Use this URL to cite or link to this record in EThOS: http://ethos.bl.uk/OrderDetails.do?uin=uk.bl.ethos.626964
Title: The role of attentional bias in medically unexplained symptoms, somatoform disorders and habitual symptom reporting
Author: Thompson, James
Awarding Body: University of Manchester
Current Institution: University of Manchester
Date of Award: 2014
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Abstract:
This thesis focusses on the role of attentional bias for health-threat information in the production and maintenance of medically unexplained symptoms, somatoform disorders and high levels of physical symptom reporting. It is comprised of three separate papers. Paper 1 was prepared for Clinical Psychology Review as a systematic review of the evidence concerning attentional bias for health–threat information in populations presenting with somatoform/somatic symptom disorders and high levels of physical symptom reporting. From the 20 studies deemed relevant for review, it was concluded that - although limited - the evidence indicated that a relationship existed between attentional bias for health-threat information and levels of physical symptom reporting. No robust evidence was found to establish whether this relationship was a casual one. Paper 2 was prepared for Journal of Abnormal Psychology and investigated whether an exogenous cueing task could be used to reduce presumed attentional bias for health-threat information in a sample of high symptom reporting students. The results showed an unexpected attentional avoidance of health-threat information at baseline, which the study manipulation unintentionally exacerbated. No change in levels of physical symptom reporting was noted between groups (attributed to a methodological error) but a trend in relatively greater anxiety for those who received the manipulation was noted. It was concluded that avoidance may be a key factor in high symptom reporting and that this merited further research. Paper 3 provided a critical reflection of Papers 1 and 2, as well as the research process as a whole. Implications for theory and clinical practice as well as future research directions were discussed.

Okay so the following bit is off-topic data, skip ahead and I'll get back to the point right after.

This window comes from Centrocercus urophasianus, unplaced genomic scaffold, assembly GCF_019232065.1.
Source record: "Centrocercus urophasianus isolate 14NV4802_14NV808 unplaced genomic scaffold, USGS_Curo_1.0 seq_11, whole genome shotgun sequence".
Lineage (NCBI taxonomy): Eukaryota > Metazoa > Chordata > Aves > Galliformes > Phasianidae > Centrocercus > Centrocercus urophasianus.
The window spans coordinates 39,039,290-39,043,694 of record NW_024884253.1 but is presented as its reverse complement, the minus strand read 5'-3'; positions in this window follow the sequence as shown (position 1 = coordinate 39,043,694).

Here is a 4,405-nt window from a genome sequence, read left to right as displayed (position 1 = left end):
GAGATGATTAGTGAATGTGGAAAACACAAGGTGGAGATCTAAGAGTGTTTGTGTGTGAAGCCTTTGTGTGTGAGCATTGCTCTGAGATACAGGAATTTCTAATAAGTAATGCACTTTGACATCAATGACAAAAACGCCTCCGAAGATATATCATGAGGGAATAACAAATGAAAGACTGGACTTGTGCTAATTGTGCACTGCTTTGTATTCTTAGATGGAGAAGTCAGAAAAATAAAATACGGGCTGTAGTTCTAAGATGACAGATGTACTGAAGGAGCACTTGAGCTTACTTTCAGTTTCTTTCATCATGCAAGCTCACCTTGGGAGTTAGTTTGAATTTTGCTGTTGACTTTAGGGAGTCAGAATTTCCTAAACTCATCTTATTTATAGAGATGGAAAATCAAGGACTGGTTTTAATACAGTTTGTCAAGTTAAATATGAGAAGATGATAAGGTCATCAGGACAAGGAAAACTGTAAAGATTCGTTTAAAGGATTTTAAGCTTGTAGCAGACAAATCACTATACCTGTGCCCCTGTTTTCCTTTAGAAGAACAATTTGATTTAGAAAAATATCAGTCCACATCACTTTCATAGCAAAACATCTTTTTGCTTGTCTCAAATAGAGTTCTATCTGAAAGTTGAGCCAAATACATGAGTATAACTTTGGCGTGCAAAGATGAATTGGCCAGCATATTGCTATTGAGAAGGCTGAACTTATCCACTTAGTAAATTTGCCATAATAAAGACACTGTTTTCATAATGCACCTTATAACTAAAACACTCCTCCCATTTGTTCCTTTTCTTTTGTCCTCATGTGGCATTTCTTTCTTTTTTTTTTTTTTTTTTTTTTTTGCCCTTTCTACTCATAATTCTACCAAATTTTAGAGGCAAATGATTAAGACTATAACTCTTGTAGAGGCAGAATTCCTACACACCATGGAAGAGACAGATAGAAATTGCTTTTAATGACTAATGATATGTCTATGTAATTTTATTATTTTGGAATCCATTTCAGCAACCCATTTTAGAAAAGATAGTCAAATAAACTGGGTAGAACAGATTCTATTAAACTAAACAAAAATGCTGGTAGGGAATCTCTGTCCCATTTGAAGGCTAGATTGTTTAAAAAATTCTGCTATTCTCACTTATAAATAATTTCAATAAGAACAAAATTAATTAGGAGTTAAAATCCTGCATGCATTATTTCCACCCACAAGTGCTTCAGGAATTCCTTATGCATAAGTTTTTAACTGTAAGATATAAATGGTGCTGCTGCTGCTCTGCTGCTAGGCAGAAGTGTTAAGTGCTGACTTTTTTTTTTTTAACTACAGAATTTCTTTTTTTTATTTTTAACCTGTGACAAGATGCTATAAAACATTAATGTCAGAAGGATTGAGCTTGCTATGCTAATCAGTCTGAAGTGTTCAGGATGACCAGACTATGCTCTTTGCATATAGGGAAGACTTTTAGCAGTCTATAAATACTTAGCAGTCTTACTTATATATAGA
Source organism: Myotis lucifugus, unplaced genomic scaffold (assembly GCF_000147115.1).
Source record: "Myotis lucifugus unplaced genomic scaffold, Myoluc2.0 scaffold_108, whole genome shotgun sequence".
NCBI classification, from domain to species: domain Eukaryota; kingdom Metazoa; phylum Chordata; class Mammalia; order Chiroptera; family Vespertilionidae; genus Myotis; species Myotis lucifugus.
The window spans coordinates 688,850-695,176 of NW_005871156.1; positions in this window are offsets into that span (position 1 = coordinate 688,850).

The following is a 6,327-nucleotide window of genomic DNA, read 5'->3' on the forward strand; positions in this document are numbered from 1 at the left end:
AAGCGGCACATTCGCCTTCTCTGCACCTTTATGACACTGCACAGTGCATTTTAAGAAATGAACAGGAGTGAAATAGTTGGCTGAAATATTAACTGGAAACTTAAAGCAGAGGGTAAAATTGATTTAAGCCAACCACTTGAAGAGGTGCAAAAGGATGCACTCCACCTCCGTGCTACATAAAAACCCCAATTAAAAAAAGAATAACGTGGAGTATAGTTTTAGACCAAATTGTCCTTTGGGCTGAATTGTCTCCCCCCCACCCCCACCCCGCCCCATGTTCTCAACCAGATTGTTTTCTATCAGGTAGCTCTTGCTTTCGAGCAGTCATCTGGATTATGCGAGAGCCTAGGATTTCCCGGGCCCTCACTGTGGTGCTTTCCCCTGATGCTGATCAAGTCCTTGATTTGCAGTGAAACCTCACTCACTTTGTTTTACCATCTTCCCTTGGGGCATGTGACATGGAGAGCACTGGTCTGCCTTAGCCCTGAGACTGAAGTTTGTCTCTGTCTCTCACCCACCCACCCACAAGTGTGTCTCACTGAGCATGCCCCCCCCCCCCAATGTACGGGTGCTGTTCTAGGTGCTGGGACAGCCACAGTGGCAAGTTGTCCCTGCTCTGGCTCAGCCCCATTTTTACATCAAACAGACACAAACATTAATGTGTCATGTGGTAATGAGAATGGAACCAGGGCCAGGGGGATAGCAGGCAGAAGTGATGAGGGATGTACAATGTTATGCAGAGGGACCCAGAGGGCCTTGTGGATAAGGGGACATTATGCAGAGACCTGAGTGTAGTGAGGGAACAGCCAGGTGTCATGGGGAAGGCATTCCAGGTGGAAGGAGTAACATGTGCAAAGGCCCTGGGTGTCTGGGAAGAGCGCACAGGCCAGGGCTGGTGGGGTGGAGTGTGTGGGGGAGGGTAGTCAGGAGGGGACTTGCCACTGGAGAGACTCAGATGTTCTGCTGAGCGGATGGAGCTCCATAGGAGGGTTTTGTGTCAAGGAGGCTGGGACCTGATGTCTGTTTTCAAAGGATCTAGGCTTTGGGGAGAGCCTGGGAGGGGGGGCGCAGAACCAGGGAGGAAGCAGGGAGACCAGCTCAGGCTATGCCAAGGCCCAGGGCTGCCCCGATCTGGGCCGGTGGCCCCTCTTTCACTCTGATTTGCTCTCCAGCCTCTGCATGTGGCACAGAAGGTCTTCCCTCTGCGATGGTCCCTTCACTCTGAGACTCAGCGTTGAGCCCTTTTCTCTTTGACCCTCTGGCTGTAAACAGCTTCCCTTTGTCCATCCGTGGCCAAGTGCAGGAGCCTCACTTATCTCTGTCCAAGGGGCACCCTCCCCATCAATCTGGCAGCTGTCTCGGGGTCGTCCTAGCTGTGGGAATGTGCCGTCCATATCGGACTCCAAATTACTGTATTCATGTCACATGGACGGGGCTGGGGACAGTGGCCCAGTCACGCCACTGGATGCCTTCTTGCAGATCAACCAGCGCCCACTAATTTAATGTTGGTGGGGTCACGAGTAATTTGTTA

Supervisor: Poliakoff, Ellen; Brown, Richard Sponsor: Not available
Qualification Name: Thesis (D.Clin.Psy.) Qualification Level: Doctoral
EThOS ID: uk.bl.ethos.626964  DOI: Not available
Keywords: Medically unexplained symptoms ; somatoform disorder ; habitual symptom reporting ; attentional bias
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